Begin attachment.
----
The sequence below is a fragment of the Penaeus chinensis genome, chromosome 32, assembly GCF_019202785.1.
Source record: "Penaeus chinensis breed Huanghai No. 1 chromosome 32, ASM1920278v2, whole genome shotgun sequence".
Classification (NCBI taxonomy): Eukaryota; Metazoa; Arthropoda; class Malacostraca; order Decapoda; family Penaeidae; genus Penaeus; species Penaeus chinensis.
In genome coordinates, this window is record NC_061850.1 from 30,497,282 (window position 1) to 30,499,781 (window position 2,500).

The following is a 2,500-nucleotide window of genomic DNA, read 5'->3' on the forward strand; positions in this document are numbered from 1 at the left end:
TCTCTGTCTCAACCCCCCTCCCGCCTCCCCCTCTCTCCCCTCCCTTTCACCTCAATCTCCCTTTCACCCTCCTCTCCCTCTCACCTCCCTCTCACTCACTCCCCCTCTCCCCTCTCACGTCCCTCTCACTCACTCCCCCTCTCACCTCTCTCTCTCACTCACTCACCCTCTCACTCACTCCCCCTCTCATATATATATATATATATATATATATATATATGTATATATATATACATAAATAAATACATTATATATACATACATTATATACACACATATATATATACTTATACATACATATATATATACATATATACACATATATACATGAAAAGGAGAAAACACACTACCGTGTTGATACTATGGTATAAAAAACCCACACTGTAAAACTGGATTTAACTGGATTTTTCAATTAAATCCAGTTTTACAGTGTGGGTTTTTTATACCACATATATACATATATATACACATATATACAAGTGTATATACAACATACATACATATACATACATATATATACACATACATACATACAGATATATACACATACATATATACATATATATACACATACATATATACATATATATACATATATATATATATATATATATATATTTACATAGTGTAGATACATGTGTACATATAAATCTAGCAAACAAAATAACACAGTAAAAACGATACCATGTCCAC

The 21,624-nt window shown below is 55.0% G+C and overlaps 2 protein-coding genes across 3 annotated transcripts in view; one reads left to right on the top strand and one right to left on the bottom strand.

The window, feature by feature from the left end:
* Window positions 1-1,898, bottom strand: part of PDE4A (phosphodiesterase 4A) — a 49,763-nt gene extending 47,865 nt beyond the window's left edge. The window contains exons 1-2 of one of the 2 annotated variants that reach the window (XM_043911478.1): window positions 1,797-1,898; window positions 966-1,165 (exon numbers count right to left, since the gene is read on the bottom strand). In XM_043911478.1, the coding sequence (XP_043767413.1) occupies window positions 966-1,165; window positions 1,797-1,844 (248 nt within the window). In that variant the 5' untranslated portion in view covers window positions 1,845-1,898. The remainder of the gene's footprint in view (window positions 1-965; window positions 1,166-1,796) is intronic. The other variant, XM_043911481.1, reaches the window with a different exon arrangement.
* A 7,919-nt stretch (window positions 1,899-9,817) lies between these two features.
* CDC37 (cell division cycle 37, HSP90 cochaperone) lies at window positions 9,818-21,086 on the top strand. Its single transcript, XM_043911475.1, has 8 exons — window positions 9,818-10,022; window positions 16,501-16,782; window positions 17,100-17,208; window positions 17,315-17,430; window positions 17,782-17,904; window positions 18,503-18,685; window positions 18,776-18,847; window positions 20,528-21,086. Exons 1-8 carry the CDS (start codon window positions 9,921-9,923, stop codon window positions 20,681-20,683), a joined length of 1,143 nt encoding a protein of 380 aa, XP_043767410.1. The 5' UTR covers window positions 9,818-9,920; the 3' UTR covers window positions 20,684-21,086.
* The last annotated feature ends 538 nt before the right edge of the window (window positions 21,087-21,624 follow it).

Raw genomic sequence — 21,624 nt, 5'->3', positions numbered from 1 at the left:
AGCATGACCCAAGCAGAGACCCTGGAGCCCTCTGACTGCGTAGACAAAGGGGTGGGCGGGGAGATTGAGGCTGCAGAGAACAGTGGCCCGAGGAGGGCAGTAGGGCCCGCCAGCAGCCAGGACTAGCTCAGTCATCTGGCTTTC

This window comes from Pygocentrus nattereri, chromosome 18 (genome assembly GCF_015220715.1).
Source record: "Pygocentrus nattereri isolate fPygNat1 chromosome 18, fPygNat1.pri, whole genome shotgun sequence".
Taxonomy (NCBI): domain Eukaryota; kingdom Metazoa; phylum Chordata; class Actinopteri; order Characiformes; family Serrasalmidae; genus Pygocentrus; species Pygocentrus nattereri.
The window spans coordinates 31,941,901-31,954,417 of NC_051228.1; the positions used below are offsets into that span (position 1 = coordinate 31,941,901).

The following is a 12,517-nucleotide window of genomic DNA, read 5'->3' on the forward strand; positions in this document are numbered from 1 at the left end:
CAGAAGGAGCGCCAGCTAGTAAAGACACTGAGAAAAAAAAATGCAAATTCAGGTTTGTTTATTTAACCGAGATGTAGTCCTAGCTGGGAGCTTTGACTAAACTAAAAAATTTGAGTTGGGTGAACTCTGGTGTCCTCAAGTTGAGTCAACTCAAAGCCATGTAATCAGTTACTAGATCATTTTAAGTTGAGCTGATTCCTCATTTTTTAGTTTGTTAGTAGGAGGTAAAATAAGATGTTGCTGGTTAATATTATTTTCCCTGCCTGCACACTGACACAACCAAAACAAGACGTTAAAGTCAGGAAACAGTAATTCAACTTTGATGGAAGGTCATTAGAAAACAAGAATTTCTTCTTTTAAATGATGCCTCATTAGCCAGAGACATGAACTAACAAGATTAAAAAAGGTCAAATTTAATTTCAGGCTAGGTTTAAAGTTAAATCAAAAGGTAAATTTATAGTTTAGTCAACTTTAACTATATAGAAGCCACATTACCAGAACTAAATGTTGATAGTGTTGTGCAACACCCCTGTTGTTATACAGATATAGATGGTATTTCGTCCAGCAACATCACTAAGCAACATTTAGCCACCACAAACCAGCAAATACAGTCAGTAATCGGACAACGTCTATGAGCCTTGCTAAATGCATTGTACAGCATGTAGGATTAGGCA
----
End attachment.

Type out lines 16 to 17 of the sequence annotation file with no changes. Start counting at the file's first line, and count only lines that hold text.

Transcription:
Source record: "Pygocentrus nattereri isolate fPygNat1 chromosome 18, fPygNat1.pri, whole genome shotgun sequence".
Taxonomy (NCBI): domain Eukaryota; kingdom Metazoa; phylum Chordata; class Actinopteri; order Characiformes; family Serrasalmidae; genus Pygocentrus; species Pygocentrus nattereri.